YouTube may silo children’s content in Kids app: report

YouTube cell phone
YouTube is largely fueled by massive amounts of user-generated content from its creator community. (Pixabay)

YouTube reportedly is considering shifting all children’s content on its platform over to its YouTube Kids app, a move that would be in response to recent criticism of YouTube’s handling of offensive content on its site.

According to The Wall Street Journal, the company also internally is discussing turning off the autoplay feature, which starts up another video as soon as the current video concludes, on children’s content. As the report points out, moving children’s content off the primary YouTube app and disabling autoplay features could both have negative impacts on advertising revenue.

As the report points out, YouTube CEO Susan Wojcicki internally admitted to mishandling recent decisions regarding hate speech, conspiracy theories and other potentially harmful content on the site. Google CEO Sundar Pichai reportedly took more of a hands-on role at YouTube amid the recent controversies.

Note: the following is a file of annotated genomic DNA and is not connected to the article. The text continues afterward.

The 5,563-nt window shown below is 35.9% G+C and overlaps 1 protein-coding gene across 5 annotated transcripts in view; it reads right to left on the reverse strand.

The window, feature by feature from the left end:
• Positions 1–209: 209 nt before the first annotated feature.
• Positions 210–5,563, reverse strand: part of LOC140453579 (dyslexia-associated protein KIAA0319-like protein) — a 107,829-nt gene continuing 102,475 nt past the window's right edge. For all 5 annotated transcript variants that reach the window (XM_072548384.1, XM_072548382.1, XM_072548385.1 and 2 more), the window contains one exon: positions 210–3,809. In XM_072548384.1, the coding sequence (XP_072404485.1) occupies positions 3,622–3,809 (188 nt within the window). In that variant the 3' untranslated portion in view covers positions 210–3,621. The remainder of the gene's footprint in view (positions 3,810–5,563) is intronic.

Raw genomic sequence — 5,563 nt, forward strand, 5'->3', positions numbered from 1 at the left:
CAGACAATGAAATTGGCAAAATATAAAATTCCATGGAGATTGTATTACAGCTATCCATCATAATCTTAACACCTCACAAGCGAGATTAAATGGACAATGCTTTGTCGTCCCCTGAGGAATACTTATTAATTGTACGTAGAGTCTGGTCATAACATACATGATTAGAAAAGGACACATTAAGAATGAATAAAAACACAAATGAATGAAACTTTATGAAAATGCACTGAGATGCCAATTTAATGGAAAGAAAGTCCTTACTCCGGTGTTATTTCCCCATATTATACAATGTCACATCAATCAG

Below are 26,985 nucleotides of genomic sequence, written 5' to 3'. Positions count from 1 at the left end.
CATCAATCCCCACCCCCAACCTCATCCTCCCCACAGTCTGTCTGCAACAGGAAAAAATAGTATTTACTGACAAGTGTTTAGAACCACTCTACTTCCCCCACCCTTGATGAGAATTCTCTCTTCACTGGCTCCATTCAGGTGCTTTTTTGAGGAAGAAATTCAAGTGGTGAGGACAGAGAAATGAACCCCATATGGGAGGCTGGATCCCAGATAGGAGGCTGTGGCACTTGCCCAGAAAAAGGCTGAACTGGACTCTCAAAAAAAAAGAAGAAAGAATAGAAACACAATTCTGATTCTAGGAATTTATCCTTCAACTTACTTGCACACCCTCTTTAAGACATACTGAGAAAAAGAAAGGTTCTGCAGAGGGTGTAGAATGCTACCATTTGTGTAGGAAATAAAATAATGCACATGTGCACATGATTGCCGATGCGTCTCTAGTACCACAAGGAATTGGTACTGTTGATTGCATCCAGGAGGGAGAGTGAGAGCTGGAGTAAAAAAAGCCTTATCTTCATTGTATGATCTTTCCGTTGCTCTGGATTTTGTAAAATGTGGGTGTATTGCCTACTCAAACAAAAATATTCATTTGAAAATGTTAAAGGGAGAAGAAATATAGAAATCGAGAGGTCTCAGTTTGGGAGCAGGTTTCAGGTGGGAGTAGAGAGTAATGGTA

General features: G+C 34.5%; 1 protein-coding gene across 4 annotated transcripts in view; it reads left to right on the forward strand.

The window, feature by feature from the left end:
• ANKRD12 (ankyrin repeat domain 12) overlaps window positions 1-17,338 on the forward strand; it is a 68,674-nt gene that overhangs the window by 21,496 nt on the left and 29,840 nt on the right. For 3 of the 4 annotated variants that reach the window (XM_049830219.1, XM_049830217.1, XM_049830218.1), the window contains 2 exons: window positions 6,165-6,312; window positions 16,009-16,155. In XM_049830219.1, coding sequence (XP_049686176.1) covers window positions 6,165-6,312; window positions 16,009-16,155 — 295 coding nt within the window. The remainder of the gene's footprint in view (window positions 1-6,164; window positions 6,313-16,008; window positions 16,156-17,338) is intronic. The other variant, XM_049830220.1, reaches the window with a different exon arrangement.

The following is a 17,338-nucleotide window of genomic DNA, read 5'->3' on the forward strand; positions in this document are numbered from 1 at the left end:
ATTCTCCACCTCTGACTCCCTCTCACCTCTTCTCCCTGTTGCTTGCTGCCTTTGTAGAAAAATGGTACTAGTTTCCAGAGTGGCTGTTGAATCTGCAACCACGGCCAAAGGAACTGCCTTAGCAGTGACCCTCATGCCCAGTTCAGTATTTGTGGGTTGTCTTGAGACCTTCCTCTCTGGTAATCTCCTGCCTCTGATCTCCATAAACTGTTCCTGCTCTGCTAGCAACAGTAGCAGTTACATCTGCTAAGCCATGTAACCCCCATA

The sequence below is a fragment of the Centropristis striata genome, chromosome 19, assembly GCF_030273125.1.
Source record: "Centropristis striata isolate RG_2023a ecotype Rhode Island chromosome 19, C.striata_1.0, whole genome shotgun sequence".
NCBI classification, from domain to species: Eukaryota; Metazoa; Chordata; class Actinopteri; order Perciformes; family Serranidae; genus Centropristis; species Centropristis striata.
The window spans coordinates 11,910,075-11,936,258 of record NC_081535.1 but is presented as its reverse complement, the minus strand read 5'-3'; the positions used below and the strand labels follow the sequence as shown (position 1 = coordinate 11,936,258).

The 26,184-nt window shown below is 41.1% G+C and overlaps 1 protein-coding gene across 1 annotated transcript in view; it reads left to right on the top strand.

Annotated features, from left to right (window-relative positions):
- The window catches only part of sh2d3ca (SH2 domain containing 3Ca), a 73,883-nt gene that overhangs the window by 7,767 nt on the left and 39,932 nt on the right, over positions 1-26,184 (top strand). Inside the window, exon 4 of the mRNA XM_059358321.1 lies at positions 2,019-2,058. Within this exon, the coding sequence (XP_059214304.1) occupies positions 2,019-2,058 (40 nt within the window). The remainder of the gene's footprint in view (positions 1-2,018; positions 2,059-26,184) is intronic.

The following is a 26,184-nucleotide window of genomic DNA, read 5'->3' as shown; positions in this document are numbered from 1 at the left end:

RELATED: YouTube accounts for 35% of worldwide mobile internet traffic, Sandvine says

YouTube, of course, is a massive platform for video. According to Sandvine’s recent Mobile Phenomena report, YouTube accounts for 35% of all global mobile internet traffic. That puts the user-generated video platform far ahead of Netflix, which accounts for 15%.

YouTube is largely fueled by massive amounts of user-generated content from its creator community. But, some of that content has run afoul of advertisers who wish to not associate their brands with offensive or dangerous content.

The Google-owned company has taken steps to ensure brand safety on its platform. Late last year, the company expanded its agreement with DoubleVerify, an independent provider of marketing measurement software and analytics. That agreement allows advertisers to use DoubleVerify’s third-party verification methodology that provides insights into the appropriateness of the media on which their video campaigns are running. The company’s Brand Safety and Suitability controls are broken out into 11 categories, including violence, hate speech and pornography. Advertisers can opt into 10 additional Brand Targeting categories, such as pets, automotive and travel—based on relevance to the brand.

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